The Swimming Pool.

By Claude

I would slowly walk down from Abercorn Street towards Borrow Street, rolled towel tucked under my arm, floppy hat firmly on my head and the sun on my back, the long walk gave me time to enjoy the sights and sounds of my little word.

The huge hibiscus flowers, with their sweet centres, brushing against my sleeve, disturbing the bees feeding inside them. The lawns all trimmed and brown, with the ever present stream of little ants running along the side of the red, polished verandas, and the occasional cooling spray from a sprinkler set too close to the road.

Smiling Africans would go past on their black bicycles, their bells jingling with every bump. Occasionally, a dog would come rushing up to the gate, barking furiously behind the "Pasopa Lo Inja" sign. The cars would zoom past, and I would read the same stickers on their boots as they slowed for the huge "bumps" in the road. "Don't Drive Rhodesia Dry", "STP", "Rhodesia is Super" or "Chipingali Wildlife Orphanage" would repeatedly flash at me, the little dogs would nod from their back parcel shelf, whilst orange balls waved furiously from the top of the car aerials.

Arriving at the gate, I would patiently wait in the queue for three o'clock. The pool closed between twelve and three, which I always thought strange, as that was the hottest part of the day. Finally, the gate would open, and we would all hand over our five cents and go through the squeaky turnstile, to the paradise on the other side.

I would stand at the top of the stairs, the pool in front of me, the tuck-shop to my left, and survey my playground. The little "baby's pool' immediately in front of me, with the huge main pool behind it, the big diving board standing frighteningly tall at the far end. Palm trees rustled in the light breeze as they flanked both sides of the pool, and the large lawns beckoned at the back, waiting for a friendly football match between the "skins" and "shirts".

A quick run to the changing rooms, all my stuff packed tightly into a wire basket, and with my token, watch and money safely in my folded hat, I would make my way to "our "tree, where my friends were already waiting. With a loud "Geronimo" war cry, we would all race for the pool, and dive into its welcoming coolness.

So much to do, so much to smile about. The diving boards, then a few bombs near some squealing girls, a playfight on a tractor tube, diving to retrieve a few pennies, then back on the grass, to lie in the sun and drink a Hubbly-Bubbly, eat some piri-piri chips, or perhaps a pink fish or niggerball.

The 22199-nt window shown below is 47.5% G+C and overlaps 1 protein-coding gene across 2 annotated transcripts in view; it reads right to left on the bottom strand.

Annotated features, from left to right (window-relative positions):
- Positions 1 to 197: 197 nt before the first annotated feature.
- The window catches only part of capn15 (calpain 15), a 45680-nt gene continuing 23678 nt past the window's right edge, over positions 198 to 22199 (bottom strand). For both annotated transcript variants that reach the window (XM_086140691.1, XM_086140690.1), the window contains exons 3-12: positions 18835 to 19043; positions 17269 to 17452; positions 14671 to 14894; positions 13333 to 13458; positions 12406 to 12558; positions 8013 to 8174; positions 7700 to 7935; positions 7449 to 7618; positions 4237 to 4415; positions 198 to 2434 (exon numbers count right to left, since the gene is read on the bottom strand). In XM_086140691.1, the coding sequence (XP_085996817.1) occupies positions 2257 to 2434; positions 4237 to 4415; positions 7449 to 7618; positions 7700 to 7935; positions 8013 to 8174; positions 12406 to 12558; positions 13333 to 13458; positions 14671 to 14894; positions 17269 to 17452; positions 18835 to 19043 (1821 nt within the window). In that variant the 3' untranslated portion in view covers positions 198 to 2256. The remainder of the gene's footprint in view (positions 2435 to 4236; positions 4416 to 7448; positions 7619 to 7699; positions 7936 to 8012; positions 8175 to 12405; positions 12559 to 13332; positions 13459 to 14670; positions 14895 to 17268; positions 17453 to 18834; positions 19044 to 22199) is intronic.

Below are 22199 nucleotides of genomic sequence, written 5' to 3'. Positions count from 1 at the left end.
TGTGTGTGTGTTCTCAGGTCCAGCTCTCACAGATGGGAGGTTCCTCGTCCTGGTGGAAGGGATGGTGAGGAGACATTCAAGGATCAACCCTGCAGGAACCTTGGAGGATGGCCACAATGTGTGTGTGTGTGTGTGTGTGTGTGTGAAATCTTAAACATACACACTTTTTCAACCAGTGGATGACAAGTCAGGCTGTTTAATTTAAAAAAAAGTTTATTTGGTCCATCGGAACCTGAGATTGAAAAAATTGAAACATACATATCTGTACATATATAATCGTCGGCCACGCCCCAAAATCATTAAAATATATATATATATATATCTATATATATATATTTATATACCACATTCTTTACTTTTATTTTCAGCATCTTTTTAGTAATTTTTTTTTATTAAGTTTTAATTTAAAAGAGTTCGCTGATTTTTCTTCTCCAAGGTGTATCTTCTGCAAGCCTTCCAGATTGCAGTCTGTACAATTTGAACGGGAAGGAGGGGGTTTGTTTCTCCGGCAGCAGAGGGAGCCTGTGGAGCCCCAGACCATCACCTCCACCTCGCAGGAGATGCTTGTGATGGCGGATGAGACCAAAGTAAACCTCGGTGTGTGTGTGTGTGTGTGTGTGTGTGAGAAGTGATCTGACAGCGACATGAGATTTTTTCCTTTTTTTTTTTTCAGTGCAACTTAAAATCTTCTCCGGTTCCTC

First Swim

By Lorraine

Who could EVER forget the brilliant colour of the water as you went through that squeaky turnstyle. I can still remember the very first time I was taken to the Baths. We moved to Bulawayo in November 1948 when I was only just five years of age and we went to live with my grandparents in Parkmount Flats, Borrow Street.

One afternoon, shortly after we arrived, my older cousins, Inez and Mary came to visit and they asked my mother if they could take me swimming with them. I remember I hadn't a clue what 'swimming' was, but they assured me I would have a lot of fun, so off we set. I had been to the seaside and to Warm Baths, so I did have a cozi, but that hadn't been called 'swimming'!!

We walked along Borrow Street, trying to keep in the shade of the trees as it was a burningly hot afternoon and all the time my excitement was growing and growing as we got nearer and nearer the pool. My cousins had to keep a tight hold of my hands as I skipped along and then, we finally arrived at the Pool.

The entrance fee was paid and we were through those squeaky, silver turnstyles. What absolute MAGIC!! I just stood there totally entranced. I had never before seen water with such a wonderful colour. Inez had to drag me along the grassy terraces to the changing rooms on the left hand side of the pool, otherwise I would have stood there all afternoon. There was no babies pool then, so I was taken into the main pool and I must confess to feeling quite a bit frightened at first. However, it didn't take me long before I was having the time of my life and it took a great deal of persuasion to get me out the water again.

It was only the promise of a toffee apple or a pink marshmallow fish from the tea room some time later that finally got me out. The floor of the tea room was the ubiquitous red cement, freezing cold to my feet and dripping wet from all the children dashing from the pool to buy something to eat. I vividly remember a whole group of red-eyed, sopping wet little boys, hair plastered to their scalps, standing in front of me, all wanting pink fish, or yellow bananas, or packets of sherbert with a liquorice straw etc.

Going home later that afternoon, I was so tired, I could hardly drag one foot after the other and my cousins took it in turns to carry me home."